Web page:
The third annual conference of the African Astronomical Society (AfAS) will take place as a hybrid event from 13 to 17 March 2023 at the University of the Witwatersrand Centre for Astrophysics, Johannesburg. The conference talks will cover science, outreach, communication, development and education activities originating from astronomy in Africa.
The purpose of the gathering is to enhance further collaborations among African countries and the rest of the world. AfAS organise the conference in partnership with the Department of Science and Innovation (DSI), the Office of Astronomy for Development (OAD), the University of the Witwatersrand, the African Science Stars Awareness Publication (ASSAP), the African Planetarium Association (APA), and the African-European Radio Astronomy Platform (AERAP). The University of the Witwatersrand Vice-Chancellor Zeblon Vilakazi will open the conference.
Some of the topics that are very important to AfAS are “the status of astronomy infrastructure and AfAS-led flagship projects. Since Africa has a huge astronomy footprint, it is vital to use astronomy for development to create opportunities and initiatives to attract and retain youth together with women in astronomy while also strengthening existing activities in the field,” said Prof Thebe Medupe, president of AfAS. “The conference will bring together over 300 participants, with some 100 participants attending in person at the University of the Witwatersrand Origins Centre in Johannesburg, and the remainder will be attending virtually. Even though our Society comprises mostly African members, the registrations reveal that attendees will be from other countries outside the continent,” Prof Thebe concluded. Each year, the conference attracts representatives from government, policymakers, inter-governmental, and other international partners from across the continent and the diaspora who enrich our discussions.
The conference will have numerous special sessions, including a session organised by the African Network for Women in Astronomy (AfNWA), one of the AfAS committees recently announcing the newly named “Prof. Carolina Ödman Early Career Award” awarded to Dr Al-Shaimaa Hassanin. In addition, the National Organising Committee of the International Astronomical Union (IAU) General Assembly will also have a session focusing on flagship projects for the development of astronomy in Africa aligned with the goals of the IAU-GA2024 and beyond.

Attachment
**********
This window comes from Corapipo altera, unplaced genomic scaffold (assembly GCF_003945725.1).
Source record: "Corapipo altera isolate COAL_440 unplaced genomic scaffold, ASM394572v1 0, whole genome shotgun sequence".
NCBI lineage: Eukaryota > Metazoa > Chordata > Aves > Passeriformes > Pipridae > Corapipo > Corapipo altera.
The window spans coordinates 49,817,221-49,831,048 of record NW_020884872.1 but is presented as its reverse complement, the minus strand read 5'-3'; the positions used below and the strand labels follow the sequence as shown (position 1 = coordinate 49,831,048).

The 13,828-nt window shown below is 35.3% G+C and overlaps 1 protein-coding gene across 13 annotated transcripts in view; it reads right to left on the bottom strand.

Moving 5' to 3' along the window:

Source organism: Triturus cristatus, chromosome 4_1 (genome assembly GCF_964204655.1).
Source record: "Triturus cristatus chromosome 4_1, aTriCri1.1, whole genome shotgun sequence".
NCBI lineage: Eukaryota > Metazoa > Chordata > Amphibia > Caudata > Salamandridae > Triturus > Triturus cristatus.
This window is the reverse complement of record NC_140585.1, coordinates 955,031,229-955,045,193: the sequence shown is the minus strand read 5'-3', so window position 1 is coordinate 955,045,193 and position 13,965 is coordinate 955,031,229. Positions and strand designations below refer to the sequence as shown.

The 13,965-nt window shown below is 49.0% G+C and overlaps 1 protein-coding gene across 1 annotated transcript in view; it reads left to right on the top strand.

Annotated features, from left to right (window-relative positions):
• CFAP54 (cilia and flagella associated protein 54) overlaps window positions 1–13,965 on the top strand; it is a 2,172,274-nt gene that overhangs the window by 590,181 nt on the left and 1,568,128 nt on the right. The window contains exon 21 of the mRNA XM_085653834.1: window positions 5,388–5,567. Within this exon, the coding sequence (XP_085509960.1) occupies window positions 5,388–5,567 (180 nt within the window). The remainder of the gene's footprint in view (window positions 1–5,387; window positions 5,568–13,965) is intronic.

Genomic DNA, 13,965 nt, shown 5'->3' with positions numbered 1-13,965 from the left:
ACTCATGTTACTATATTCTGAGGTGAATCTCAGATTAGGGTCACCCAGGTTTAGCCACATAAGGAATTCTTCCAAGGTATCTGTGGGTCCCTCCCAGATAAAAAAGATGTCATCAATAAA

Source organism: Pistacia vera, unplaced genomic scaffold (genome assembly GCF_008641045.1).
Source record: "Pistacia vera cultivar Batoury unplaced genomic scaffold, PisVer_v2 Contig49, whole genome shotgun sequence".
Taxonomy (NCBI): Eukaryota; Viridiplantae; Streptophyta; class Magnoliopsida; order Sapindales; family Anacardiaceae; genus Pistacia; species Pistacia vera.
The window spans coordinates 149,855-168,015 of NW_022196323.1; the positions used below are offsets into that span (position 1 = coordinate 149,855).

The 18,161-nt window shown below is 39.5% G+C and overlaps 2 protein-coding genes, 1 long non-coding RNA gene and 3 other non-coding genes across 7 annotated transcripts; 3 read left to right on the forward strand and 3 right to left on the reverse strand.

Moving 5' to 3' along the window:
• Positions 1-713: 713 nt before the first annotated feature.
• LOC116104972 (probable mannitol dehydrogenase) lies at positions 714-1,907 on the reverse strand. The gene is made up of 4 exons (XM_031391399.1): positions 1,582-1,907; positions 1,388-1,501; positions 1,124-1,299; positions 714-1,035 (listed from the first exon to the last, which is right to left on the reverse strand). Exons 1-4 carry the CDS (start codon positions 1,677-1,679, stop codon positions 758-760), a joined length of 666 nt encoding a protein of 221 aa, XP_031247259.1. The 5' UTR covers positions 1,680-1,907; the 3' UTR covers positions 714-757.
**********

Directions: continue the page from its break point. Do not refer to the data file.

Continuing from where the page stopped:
The last day of the AfAS-2023 conference is dedicated to the astronomy in Africa business meeting, which will allow the AfAS Executive Committee and its sub-committees, together with its partners (ASSAP & AERAP), to report on activities over the last three years and the planned activities for the coming three years. In addition, DARA Big Data, in conjunction with AfAS and partners of the Hack4dev project, is organising a three-day Data Science hackathon event at the University of the Witwatersrand’s Tshimologong Digital Innovation Precinct.
The hackathon event follows the conference and will take place from 18 to 20 March 2023; it targets undergraduate and postgraduate students and young professionals residing from across Africa to develop skills in data science and machine learning and focus on how they can use the skills to contribute to addressing the challenges faced by Africa. The conference will also feature a mobile planetarium playing Sida Tsoatsoas (Our Beginning), the first African-produced digital planetarium film to feature Indigenous African Starlore, and a Wits Centenary film commissioned for the ground-breaking event of the Wits Anglo-American Digital Dome.
Registration for the conference is free and open to astronomers from Africa and the rest of the world; several keynote speakers who are internationally recognised have been invited, as well as the Ministry of Science and Innovation in South Africa.
Visit here for more information about the conference.
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